¶ 22. Here, the evidence to which defendant objects had no evidentiary import to the charges submitted to the jury. The evidence was about defendant's prior acts towards the complainant and did not relate to the charges committed against the officers. In addition, the State did not rely on this evidence to make its case because the State's case was sufficiently supported by the testimony of the arresting officers. Further, because the prior acts in this case were admitted as relevant to the charges involving the complainant, and those charges were taken from the jury's consideration by the mistrial ruling, the court instructed the jury not to consider the evidence in its deliberation.[5] In its instructions to the jury, the court reminded the jury that while it had heard "evidence regarding the history of the relationship between [defendant] and [the complainant], " that history was not relevant to the charges before them. We presume that the jury followed the court's instruction. Id. ¶ 29 (stating that jury is presumed to follow court's instructions). Given that the evidence had little relevance to the charges, the State's case did not depend on it, and the court instructed the jury not to consider it, we conclude that any error in admitting the evidence was harmless beyond a reasonable doubt. See id. ¶ 30 (concluding that any error in admitting evidence harmless where evidence of limited relevance, State's case supported by other evidence, and jury instructed to limit its use); State v. Williams, 2010 VT 77, ¶ 16, 188 Vt. 405, 9 A.2d 315 (holding that admission of prior incidents did not cause unfair prejudice where court specifically instructed jury not to consider evidence in assessing whether defendant committed assault).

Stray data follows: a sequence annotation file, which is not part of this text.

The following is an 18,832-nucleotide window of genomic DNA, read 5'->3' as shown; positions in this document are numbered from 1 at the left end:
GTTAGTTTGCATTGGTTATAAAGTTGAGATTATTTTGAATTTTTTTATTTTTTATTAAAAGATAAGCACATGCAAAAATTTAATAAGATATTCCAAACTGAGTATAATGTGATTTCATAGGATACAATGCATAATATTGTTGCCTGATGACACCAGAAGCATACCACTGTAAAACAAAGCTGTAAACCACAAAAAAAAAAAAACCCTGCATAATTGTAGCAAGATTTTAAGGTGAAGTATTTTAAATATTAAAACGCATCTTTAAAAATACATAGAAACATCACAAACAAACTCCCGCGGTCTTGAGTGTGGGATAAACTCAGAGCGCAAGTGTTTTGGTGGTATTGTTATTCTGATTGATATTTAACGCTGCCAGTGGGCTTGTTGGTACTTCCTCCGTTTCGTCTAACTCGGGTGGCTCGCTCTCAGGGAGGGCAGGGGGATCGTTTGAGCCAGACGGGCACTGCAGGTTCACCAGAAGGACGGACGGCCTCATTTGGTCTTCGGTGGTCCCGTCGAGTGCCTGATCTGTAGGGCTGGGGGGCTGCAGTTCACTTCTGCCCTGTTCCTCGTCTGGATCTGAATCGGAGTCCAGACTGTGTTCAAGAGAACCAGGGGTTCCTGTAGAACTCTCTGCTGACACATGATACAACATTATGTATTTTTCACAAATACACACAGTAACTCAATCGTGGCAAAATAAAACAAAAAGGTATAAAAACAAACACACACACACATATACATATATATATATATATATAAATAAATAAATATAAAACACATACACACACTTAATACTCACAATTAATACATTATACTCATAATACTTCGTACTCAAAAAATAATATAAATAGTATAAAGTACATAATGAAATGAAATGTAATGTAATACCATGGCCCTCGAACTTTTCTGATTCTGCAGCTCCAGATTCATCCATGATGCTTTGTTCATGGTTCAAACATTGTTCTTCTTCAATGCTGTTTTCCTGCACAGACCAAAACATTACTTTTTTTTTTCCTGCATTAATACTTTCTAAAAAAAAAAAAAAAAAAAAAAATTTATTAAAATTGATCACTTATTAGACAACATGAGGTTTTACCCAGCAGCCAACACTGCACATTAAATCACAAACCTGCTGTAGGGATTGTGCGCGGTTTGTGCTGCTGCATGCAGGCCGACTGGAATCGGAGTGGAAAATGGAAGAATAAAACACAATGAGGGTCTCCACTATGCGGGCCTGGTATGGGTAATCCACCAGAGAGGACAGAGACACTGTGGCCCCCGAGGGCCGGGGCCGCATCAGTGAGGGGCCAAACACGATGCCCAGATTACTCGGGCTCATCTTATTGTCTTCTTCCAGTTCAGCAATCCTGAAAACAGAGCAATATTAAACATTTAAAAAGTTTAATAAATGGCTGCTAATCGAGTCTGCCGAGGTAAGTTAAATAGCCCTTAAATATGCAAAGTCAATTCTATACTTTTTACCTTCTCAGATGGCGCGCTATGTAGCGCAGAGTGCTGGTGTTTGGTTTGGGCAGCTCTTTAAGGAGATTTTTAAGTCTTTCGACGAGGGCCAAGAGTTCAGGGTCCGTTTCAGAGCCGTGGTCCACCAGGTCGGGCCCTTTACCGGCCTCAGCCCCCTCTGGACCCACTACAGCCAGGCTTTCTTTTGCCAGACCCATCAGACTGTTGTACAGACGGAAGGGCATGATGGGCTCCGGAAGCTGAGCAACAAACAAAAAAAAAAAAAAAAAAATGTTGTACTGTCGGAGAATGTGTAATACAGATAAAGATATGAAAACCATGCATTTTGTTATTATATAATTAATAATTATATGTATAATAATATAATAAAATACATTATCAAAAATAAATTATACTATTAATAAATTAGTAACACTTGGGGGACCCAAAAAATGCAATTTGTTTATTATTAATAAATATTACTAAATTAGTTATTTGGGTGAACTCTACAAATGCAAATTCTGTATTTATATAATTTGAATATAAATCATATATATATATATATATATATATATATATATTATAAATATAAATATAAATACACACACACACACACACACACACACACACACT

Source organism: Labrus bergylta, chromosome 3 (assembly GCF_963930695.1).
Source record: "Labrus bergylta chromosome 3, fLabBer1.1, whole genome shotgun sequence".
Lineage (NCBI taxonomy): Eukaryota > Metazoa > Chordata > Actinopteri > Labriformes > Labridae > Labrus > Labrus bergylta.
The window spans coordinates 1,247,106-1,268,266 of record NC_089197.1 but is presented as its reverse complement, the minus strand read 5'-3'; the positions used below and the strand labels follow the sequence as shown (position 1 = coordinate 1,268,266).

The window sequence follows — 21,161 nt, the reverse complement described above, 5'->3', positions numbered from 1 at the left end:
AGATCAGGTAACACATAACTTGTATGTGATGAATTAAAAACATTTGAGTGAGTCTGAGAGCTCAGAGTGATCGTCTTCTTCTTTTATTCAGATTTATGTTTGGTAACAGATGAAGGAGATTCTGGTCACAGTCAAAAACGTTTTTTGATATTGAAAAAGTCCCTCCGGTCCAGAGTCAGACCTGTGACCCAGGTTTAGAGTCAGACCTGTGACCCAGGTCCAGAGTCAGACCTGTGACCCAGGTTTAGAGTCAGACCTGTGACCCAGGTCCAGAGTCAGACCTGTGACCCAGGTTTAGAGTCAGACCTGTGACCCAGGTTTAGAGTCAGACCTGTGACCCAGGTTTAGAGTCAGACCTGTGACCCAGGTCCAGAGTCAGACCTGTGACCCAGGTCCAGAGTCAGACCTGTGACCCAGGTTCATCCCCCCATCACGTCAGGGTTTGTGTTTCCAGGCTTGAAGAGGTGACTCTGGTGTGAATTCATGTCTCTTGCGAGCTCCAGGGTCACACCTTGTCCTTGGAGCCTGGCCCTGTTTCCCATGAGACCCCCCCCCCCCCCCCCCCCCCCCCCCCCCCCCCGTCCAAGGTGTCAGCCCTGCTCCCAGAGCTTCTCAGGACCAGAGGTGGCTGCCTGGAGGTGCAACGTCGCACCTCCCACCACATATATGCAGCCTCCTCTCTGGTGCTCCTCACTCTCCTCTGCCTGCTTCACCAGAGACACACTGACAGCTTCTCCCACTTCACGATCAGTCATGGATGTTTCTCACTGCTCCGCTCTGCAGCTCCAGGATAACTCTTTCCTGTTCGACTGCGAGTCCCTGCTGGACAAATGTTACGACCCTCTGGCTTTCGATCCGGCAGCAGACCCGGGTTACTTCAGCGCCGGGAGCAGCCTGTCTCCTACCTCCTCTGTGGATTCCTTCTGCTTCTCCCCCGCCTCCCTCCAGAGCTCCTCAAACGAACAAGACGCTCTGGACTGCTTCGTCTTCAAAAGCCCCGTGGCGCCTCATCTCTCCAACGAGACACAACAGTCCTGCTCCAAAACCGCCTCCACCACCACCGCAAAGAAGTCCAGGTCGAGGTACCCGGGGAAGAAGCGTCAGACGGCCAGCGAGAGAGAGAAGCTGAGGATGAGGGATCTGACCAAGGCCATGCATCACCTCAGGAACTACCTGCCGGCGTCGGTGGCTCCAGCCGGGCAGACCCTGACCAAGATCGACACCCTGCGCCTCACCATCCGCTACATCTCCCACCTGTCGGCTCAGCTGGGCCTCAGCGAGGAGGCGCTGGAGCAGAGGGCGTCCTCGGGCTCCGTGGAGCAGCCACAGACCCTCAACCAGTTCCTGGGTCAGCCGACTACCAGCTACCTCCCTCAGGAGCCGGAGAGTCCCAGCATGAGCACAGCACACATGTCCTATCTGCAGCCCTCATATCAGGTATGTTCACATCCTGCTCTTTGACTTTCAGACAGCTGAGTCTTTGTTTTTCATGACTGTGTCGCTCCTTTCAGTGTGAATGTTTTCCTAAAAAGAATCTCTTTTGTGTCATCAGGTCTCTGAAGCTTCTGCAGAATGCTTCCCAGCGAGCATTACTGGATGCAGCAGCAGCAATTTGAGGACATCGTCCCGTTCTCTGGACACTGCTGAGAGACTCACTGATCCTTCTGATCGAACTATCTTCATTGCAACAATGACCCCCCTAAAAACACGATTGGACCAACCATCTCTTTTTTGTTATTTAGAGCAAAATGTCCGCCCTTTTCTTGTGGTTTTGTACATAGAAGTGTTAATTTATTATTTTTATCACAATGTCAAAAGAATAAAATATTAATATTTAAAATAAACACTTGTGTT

IV. Double Jeopardy of Two Assault Convictions

         ¶ 23. Defendant argues that his convictions for aggravated assault with a deadly weapon and attempted simple assault by physical menace violated the Double Jeopardy Clause of the Federal Constitution. U.S. Const. amend. V.

         ¶ 24. Defendant did not raise this claim in the trial court. On appeal, the State contends that by failing to raise the issue below, defendant waived it. The State relies on State v. Callahan, which cited federal caselaw for the proposition that a double-jeopardy claim not raised pretrial or at trial is waived. 155 Vt. 571, 573, 587 A.2d 970, 972 (1991) (citing United States v. Bascaro, 742 F.2d 1335, 1365 (11th Cir. 1984) (holding that double-jeopardy claim waived when raised for first time on appeal)). Since Callahan, however, the U.S. Supreme Court has clarified the difference between "forfeited-but-reversible error" and "waiver" of an error. United States v. Olano, 507 U.S. 725, 732-33 (1993). Forfeiture results from "the failure to make the timely assertion of a right, " and those errors are reviewed under a plain-error standard. Id. at 733. Waiver results from "the intentional relinquishment of abandonment of a known right" and prevents any appellate review of a claim under the right. Id. (quotation omitted). Based on Olano, federal courts have held that where a defendant simply fails to assert a double-jeopardy claim, rather than affirmatively waiving it, he has forfeited his right and his claim is entitled to plain-error review. United States v. Lewis, 492 F.3d 1219, 1222 (11th Cir. 2007) (discussing impact of Olano, abrogating Bascaro, and holding that double-jeopardy claim not asserted before trial court is forfeited not waived and defendant is entitled to plain-error review); accord United States v. Hernandez-Guardado, 228 F.3d 1017, 1028-29 (9th Cir. 2000); United States v. Branham, 97 F.3d 835, 842 (6th Cir. 1996); United States v. Penny, 60 F.3d 1257, 1261 (7th Cir. 1995).

         ¶ 25. We conclude that defendant's claim was forfeited, not intentionally waived, and therefore, that we can review the claim.[6] Because defendant failed to raise it below, however, our review is for plain error and we will reverse only if there was an error that seriously affected substantial rights and had an unfair prejudicial impact on the outcome of trial. In re Carter, 2004 VT 21, ¶ 21, 176 Vt. 322, 848 A.2d 281.